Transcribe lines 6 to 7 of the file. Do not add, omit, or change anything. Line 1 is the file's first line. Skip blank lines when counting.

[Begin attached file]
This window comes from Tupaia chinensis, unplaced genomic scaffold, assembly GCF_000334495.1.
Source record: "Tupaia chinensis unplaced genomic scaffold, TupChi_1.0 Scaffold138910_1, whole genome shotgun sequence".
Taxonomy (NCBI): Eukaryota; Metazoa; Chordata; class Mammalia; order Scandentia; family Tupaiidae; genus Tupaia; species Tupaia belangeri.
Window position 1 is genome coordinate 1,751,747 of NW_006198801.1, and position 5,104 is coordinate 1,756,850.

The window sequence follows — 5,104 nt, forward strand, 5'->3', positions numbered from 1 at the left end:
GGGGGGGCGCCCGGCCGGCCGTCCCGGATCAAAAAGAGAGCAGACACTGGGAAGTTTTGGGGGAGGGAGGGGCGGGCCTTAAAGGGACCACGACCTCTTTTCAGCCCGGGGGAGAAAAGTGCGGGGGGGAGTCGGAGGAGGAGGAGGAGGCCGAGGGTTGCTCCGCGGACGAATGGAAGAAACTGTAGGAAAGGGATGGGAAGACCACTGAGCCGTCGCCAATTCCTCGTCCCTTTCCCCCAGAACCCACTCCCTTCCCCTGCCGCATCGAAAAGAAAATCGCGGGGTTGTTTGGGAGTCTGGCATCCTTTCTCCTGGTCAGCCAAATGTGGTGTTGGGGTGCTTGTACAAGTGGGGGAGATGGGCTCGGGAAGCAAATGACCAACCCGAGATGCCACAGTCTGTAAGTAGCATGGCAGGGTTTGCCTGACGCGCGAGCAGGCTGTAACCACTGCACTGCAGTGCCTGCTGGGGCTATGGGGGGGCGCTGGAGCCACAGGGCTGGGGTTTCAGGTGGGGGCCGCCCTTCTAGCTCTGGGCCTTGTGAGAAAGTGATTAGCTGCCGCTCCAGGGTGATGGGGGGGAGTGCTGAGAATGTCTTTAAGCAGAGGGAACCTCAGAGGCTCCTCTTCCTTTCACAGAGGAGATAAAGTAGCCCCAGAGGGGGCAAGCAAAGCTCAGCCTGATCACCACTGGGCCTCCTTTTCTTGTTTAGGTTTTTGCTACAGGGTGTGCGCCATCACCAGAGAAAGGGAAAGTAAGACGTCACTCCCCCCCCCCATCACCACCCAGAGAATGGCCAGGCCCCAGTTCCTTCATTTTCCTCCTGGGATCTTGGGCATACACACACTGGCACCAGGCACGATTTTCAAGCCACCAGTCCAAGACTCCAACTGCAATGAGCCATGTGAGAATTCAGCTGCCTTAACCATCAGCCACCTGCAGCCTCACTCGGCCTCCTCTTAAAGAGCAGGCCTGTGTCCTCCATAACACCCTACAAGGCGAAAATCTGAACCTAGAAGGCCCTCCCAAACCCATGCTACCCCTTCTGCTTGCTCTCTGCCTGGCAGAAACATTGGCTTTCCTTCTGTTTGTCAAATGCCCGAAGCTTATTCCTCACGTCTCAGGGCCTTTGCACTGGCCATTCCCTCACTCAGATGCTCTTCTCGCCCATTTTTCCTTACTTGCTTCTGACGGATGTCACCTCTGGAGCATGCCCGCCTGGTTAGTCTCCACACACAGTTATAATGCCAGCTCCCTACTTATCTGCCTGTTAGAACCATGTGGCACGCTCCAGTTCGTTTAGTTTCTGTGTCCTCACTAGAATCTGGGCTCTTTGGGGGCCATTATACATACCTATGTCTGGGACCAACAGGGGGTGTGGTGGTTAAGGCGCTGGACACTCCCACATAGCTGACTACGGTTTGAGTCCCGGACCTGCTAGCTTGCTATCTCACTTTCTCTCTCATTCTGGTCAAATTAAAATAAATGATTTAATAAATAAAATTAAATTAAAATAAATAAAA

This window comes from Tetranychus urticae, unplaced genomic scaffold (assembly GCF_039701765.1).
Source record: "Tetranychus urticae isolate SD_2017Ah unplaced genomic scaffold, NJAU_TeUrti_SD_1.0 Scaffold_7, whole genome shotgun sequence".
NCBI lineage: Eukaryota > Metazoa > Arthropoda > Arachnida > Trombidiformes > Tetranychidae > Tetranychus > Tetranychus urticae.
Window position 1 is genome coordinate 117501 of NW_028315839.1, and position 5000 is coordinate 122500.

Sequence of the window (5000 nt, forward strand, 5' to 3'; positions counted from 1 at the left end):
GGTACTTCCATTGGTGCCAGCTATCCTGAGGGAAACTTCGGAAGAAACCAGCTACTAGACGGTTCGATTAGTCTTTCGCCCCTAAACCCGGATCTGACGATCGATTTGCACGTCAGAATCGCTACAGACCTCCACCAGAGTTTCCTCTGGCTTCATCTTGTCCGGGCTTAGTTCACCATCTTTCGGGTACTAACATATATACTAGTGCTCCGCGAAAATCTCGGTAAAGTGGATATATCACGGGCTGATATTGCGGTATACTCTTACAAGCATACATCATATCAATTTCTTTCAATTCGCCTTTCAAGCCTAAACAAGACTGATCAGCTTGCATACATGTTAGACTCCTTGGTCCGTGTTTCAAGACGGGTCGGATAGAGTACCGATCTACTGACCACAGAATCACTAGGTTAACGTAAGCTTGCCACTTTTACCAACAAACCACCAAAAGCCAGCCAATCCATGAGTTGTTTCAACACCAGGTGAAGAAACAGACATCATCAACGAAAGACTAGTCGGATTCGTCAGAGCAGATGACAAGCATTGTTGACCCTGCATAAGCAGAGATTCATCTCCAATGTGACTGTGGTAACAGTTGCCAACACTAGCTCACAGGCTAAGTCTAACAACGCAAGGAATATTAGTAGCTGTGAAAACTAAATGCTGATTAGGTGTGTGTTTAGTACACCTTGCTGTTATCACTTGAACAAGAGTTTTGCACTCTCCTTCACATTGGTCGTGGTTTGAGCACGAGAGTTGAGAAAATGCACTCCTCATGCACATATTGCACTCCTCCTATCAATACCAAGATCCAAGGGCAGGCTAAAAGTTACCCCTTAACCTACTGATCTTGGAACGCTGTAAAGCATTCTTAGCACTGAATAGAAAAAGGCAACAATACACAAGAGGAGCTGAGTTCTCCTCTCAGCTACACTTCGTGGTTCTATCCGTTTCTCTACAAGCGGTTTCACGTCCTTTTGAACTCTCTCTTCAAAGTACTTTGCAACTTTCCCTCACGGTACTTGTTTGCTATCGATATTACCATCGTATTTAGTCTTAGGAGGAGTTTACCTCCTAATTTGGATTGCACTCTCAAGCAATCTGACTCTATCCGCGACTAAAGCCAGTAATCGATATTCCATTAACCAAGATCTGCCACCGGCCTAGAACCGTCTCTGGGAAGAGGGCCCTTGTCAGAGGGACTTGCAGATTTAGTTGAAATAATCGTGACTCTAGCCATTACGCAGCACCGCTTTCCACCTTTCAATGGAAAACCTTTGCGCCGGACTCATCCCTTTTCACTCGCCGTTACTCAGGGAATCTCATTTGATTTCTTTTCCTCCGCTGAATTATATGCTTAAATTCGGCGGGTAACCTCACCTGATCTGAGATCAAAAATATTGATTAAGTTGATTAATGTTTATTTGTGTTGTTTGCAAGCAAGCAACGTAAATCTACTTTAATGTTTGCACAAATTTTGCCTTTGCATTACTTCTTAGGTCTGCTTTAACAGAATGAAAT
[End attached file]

GGGGGGGCGCCCGGCCGGCCGTCCCGGATCAAAAAGAGAGCAGACACTGGGAAGTTTTGGGGGAGGGAGGGGCGGGCCTTAAAGGGACCACGACCTCTTTTCAGCCCGGGGGAGAAAAGTGCGGGGGGGAGTCGGAGGAGGAGGAGGAGGCCGAGGGTTGCTCCGCGGACGAATGGAAGAAACTGTAGGAAAGGGATGGGAAGACCACTGAGCCGTCGCCAATTCCTCGTCCCTTTCCCCCAGAACCCACTCCCTTCCCCTGCCGCATCGAAAAGAAAATCGCGGGGTTGTTTGGGAGTCTGGCATCCTTTCTCCTGGTCAGCCAAATGTGGTGTTGGGGTGCTTGTACAAGTGGGGGAGATGGGCTCGGGAAGCAAATGACCAACCCGAGATGCCACAGTCTGTAAGTAGCATGGCAGGGTTTGCCTGACGCGCGAGCAGGCTGTAACCACTGCACTGCAGTGCCTGCTGGGGCTATGGGGGGGCGCTGGAGCCACAGGGCTGGGGTTTCAGGTGGGGGCCGCCCTTCTAGCTCTGGGCCTTGTGAGAAAGTGATTAGCTGCCGCTCCAGGGTGATGGGGGGGAGTGCTGAGAATGTCTTTAAGCAGAGGGAACCTCAGAGGCTCCTCTTCCTTTCACAGAGGAGATAAAGTAGCCCCAGAGGGGGCAAGCAAAGCTCAGCCTGATCACCACTGGGCCTCCTTTTCTTGTTTAGGTTTTTGCTACAGGGTGTGCGCCATCACCAGAGAAAGGGAAAGTAAGACGTCACTCCCCCCCCCCATCACCACCCAGAGAATGGCCAGGCCCCAGTTCCTTCATTTTCCTCCTGGGATCTTGGGCATACACACACTGGCACCAGGCACGATTTTCAAGCCACCAGTCCAAGACTCCAACTGCAATGAGCCATGTGAGAATTCAGCTGCCTTAACCATCAGCCACCTGCAGCCTCACTCGGCCTCCTCTTAAAGAGCAGGCCTGTGTCCTCCATAACACCCTACAAGGCGAAAATCTGAACCTAGAAGGCCCTCCCAAACCCATGCTACCCCTTCTGCTTGCTCTCTGCCTGGCAGAAACATTGGCTTTCCTTCTGTTTGTCAAATGCCCGAAGCTTATTCCTCACGTCTCAGGGCCTTTGCACTGGCCATTCCCTCACTCAGATGCTCTTCTCGCCCATTTTTCCTTACTTGCTTCTGACGGATGTCACCTCTGGAGCATGCCCGCCTGGTTAGTCTCCACACACAGTTATAATGCCAGCTCCCTACTTATCTGCCTGTTAGAACCATGTGGCACGCTCCAGTTCGTTTAGTTTCTGTGTCCTCACTAGAATCTGGGCTCTTTGGGGGCCATTATACATACCTATGTCTGGGACCAACAGGGGGTGTGGTGGTTAAGGCGCTGGACACTCCCACATAGCTGACTACGGTTTGAGTCCCGGACCTGCTAGCTTGCTATCTCACTTTCTCTCTCATTCTGGTCAAATTAAAATAAATGATTTAATAAATAAAATTAAATTAAAATAAATAAAA

This window comes from Tetranychus urticae, unplaced genomic scaffold (assembly GCF_039701765.1).